Glock Ex-General Counsel Under the Gun in Racketeering Trial
(www.law.com)-R. Robin McDonald-Glock Inc.'s former general counsel goes to trial Oct. 24 in Cobb County Superior Court on theft and racketeering charges related to allegations that he misappropriated millions of dollars from the international firearms maker. Paul F. Jannuzzo, a former New Jersey prosecutor who served as Austria-based Glock's general counsel and top executive in the U.S. from 1991 to 2003, was extradited earlier this year from Amsterdam, where he fled in 2009 shortly before he was scheduled to go to trial on the charges.
The indictment accuses Jannuzzo of engaging in a racketeering scheme to siphon corporate funds with the help of Dunwoody lawyer Peter S. Manown, a former senior vice president of the company. Manown, at one time an attorney with the defunct Atlanta law firm Cofer Beauchamp Stradley & Hicks, earlier pleaded guilty to three counts of felony theft and was sentenced on Jan. 7, 2008 to 10 years of probation. He is expected to be the state's primary witness against Jannuzzo.
Glock, which manufactures semi-automatic, polymer handguns, supplies firearms to the majority of law enforcement agencies in the U.S. The closely held company is controlled by 82-year-old Austrian founder Gaston Glock. Its U.S. headquarters is in Smyrna, where the firearms are assembled.
Jannuzzo's indictment stems from Manown's decision in October 2003 to confess to Gaston Glock that he and Jannuzzo had, for years, skimmed funds from Glock companies in the U.S. and abroad.
In October 2009, as Jannuzzo's scheduled trial on theft and racketeering charges was approaching, he jumped bail and fled to Mexico, according to court records. His failure to appear in Cobb County Superior Court on Oct. 23, 2009 led to state and federal warrants for his arrest on charges of flight to avoid prosecution. The FBI and U.S. marshals tracked Jannuzzo to Amsterdam in December 2009. He was extradited to the U.S. last May and is awaiting trial in the Cobb County Jail.
Jannuzzo's attorney, Robert H. Citronberg, didn't respond to multiple calls and emails. Cobb County District Attorney Pat Head also declined to discuss the case.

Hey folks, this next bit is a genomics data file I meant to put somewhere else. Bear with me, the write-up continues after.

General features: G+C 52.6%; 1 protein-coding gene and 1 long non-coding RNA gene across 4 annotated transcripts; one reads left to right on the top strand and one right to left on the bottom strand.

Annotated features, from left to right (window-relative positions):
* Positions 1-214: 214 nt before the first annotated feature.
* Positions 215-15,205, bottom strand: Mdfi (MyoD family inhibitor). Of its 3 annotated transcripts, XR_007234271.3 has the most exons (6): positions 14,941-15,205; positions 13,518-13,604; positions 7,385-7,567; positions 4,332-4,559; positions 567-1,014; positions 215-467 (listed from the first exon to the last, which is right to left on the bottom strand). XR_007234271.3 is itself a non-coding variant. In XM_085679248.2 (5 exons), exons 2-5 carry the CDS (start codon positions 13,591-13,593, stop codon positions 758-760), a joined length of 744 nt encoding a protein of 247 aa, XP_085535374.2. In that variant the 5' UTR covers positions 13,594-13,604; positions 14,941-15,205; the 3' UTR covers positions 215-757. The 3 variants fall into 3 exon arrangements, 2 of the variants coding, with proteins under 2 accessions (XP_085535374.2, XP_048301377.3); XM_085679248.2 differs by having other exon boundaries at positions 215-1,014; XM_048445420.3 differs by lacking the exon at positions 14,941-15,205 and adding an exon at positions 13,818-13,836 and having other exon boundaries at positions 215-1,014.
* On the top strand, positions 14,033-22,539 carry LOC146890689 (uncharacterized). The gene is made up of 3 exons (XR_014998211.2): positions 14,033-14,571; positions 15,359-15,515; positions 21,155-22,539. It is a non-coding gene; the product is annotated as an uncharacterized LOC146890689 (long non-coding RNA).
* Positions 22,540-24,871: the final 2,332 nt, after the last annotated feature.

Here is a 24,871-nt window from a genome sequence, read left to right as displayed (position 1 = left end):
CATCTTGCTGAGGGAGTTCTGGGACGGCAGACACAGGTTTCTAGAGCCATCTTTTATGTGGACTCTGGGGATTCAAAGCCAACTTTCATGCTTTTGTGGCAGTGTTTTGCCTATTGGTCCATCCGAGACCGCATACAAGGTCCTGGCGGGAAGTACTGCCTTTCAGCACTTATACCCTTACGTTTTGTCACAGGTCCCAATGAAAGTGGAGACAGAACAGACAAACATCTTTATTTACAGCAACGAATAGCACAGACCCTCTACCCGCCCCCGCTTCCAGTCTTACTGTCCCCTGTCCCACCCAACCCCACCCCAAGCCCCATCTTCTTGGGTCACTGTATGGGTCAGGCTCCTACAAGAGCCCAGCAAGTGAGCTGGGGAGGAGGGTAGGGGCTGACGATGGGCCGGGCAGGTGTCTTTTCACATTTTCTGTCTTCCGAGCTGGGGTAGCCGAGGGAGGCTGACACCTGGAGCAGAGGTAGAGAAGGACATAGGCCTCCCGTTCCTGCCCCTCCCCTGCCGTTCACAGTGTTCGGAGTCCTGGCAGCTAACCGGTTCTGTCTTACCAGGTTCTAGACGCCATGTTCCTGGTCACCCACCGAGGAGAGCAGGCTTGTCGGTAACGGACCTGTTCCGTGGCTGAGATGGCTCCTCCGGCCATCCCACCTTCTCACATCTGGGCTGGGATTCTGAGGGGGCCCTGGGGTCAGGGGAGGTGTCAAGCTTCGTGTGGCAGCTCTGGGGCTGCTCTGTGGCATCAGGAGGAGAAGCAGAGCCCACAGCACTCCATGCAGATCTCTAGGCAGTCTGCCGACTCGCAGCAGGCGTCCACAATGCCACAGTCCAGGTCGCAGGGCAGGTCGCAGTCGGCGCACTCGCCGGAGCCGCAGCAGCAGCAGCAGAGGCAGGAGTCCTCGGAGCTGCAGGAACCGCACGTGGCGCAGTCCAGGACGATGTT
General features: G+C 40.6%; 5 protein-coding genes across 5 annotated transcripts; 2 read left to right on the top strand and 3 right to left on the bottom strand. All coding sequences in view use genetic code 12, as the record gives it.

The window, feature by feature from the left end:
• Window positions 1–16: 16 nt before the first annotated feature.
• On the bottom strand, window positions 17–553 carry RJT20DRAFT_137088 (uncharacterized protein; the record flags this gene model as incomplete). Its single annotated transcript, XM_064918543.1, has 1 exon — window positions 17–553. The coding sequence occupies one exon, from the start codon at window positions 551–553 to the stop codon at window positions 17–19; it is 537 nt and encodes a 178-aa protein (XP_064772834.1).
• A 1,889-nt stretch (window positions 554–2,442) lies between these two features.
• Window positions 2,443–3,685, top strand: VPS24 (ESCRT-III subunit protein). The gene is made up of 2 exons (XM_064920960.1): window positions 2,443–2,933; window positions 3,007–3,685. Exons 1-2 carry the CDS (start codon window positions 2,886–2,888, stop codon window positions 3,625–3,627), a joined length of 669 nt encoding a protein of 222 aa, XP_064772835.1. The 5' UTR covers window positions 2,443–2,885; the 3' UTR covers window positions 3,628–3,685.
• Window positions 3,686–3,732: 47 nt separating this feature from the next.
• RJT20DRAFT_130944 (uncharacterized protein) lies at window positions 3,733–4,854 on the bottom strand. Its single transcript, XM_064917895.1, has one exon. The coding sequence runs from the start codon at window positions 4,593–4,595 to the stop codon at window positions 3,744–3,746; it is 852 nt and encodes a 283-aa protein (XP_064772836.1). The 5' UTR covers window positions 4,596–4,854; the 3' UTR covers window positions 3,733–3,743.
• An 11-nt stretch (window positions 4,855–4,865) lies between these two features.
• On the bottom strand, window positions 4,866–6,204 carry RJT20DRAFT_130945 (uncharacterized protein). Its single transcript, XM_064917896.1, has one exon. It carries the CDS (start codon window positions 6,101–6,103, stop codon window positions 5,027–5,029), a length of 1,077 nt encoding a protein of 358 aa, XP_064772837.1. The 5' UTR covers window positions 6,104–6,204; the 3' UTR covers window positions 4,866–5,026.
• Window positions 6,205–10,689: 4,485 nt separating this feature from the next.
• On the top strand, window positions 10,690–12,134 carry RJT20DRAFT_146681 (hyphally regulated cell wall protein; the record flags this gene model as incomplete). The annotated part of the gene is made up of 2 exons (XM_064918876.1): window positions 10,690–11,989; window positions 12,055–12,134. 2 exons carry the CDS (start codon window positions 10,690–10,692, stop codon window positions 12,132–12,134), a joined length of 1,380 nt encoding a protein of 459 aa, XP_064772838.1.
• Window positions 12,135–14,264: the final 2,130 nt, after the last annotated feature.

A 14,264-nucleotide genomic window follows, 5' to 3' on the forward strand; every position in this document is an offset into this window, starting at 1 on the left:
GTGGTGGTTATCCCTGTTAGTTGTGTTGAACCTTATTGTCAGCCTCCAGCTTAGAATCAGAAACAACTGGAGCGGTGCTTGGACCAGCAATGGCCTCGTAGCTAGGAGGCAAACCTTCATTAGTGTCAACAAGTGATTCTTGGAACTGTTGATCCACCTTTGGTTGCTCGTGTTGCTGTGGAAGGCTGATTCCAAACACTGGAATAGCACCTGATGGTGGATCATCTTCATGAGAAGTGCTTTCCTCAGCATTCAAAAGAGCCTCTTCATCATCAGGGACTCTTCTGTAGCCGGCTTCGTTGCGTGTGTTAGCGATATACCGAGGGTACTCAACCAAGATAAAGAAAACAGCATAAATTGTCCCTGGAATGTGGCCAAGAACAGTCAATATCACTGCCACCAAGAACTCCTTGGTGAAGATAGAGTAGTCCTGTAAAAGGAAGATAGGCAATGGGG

When Jannuzzo resigned from Glock in February 2003, he was the company's chief operating officer and general counsel in the U.S. Beginning in 1991, when Glock hired him, Jannuzzo was a visible presence in the national debate over gun control as firearms manufacturers fought restrictions on ownership and sales. He led the industry's defense against a string of product liability suits filed by shooting victims and municipalities, and he became one of its most outspoken advocates.
"Paul Jannuzzo was the face of the American gun industry in the late 1990s and the early years of the 21st century," said Richard Feldman, the former executive director of the industry trade association, the American Shooting Sports Council, and a former a Glock consultant.
A Villanova graduate who earned his law degree at Vermont Law School in 1982, Jannuzzo spent three years as an assistant county prosecutor in Monmouth County, N.J., before joining McKenna, Liska & Leone in Red Bank, N.J., in 1985. In 1991, Jannuzzo was hired by Glock as general counsel in Smyrna and later given additional responsibility as COO in the U.S.
When Jannuzzo left Glock in February 2003, he characterized it as a retirement, telling The Wall Street Journal that he was "in the process of discussing a consulting contract with Glock."
According to Jannuzzo's LinkedIn profile, after leaving Glock he worked from April 2004 to Sept. 2008 as chief operating officer and general counsel for CheyTac USA, a Georgia company that manufactures sniper rifles. In response to a query from the Daily Report, CheyTac COO Pat Savanella expressed dismay over Jannuzzo's claims. According to Savanella, Jannuzzo did some consulting work for CheyTac after he left Glock, but was not a corporate officer. She said Jannuzzo was terminated at the end of 2007.
Jannuzzo's LinkedIn profile also claims he is currently a principal of Kronstadt Advisory Services Group in metro Atlanta, which provides "management consultant and advisory services to investment banking firms in regard to the defense space and adjacent markets." The Daily Report was unable to verify the existence of Kronstadt.